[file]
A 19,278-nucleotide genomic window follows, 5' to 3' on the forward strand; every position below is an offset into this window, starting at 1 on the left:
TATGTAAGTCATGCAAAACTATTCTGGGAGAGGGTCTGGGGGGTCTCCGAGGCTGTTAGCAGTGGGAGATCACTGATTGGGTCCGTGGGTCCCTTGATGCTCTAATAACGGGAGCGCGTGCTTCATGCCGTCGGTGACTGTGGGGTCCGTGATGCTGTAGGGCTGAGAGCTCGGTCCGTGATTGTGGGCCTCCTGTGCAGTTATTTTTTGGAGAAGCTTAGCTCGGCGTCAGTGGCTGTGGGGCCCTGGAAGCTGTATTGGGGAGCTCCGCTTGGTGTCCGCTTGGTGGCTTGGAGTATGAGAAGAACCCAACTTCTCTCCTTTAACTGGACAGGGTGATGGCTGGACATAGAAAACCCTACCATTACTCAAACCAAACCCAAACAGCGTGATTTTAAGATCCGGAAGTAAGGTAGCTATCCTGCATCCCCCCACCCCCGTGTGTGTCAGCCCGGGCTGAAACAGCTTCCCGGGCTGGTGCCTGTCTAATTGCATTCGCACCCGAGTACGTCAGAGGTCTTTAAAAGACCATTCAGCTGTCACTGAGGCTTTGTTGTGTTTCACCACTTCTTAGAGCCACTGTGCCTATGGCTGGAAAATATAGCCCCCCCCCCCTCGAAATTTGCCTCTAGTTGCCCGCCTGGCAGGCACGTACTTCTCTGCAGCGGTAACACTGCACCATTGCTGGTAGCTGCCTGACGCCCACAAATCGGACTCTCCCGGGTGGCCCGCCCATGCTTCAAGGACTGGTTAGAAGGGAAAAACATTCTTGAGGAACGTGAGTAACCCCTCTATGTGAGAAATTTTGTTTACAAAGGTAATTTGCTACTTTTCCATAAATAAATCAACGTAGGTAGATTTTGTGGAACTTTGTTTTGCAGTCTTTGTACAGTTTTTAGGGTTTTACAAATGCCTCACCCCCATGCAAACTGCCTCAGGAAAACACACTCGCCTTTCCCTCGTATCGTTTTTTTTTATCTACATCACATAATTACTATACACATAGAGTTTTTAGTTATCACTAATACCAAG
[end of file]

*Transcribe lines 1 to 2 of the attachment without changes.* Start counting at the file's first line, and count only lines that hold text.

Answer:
A 19,278-nucleotide genomic window follows, 5' to 3' on the forward strand; every position below is an offset into this window, starting at 1 on the left:
TATGTAAGTCATGCAAAACTATTCTGGGAGAGGGTCTGGGGGGTCTCCGAGGCTGTTAGCAGTGGGAGATCACTGATTGGGTCCGTGGGTCCCTTGATGCTCTAATAACGGGAGCGCGTGCTTCATGCCGTCGGTGACTGTGGGGTCCGTGATGCTGTAGGGCTGAGAGCTCGGTCCGTGATTGTGGGCCTCCTGTGCAGTTATTTTTTGGAGAAGCTTAGCTCGGCGTCAGTGGCTGTGGGGCCCTGGAAGCTGTATTGGGGAGCTCCGCTTGGTGTCCGCTTGGTGGCTTGGAGTATGAGAAGAACCCAACTTCTCTCCTTTAACTGGACAGGGTGATGGCTGGACATAGAAAACCCTACCATTACTCAAACCAAACCCAAACAGCGTGATTTTAAGATCCGGAAGTAAGGTAGCTATCCTGCATCCCCCCACCCCCGTGTGTGTCAGCCCGGGCTGAAACAGCTTCCCGGGCTGGTGCCTGTCTAATTGCATTCGCACCCGAGTACGTCAGAGGTCTTTAAAAGACCATTCAGCTGTCACTGAGGCTTTGTTGTGTTTCACCACTTCTTAGAGCCACTGTGCCTATGGCTGGAAAATATAGCCCCCCCCCCCTCGAAATTTGCCTCTAGTTGCCCGCCTGGCAGGCACGTACTTCTCTGCAGCGGTAACACTGCACCATTGCTGGTAGCTGCCTGACGCCCACAAATCGGACTCTCCCGGGTGGCCCGCCCATGCTTCAAGGACTGGTTAGAAGGGAAAAACATTCTTGAGGAACGTGAGTAACCCCTCTATGTGAGAAATTTTGTTTACAAAGGTAATTTGCTACTTTTCCATAAATAAATCAACGTAGGTAGATTTTGTGGAACTTTGTTTTGCAGTCTTTGTACAGTTTTTAGGGTTTTACAAATGCCTCACCCCCATGCAAACTGCCTCAGGAAAACACACTCGCCTTTCCCTCGTATCGTTTTTTTTTATCTACATCACATAATTACTATACACATAGAGTTTTTAGTTATCACTAATACCAAG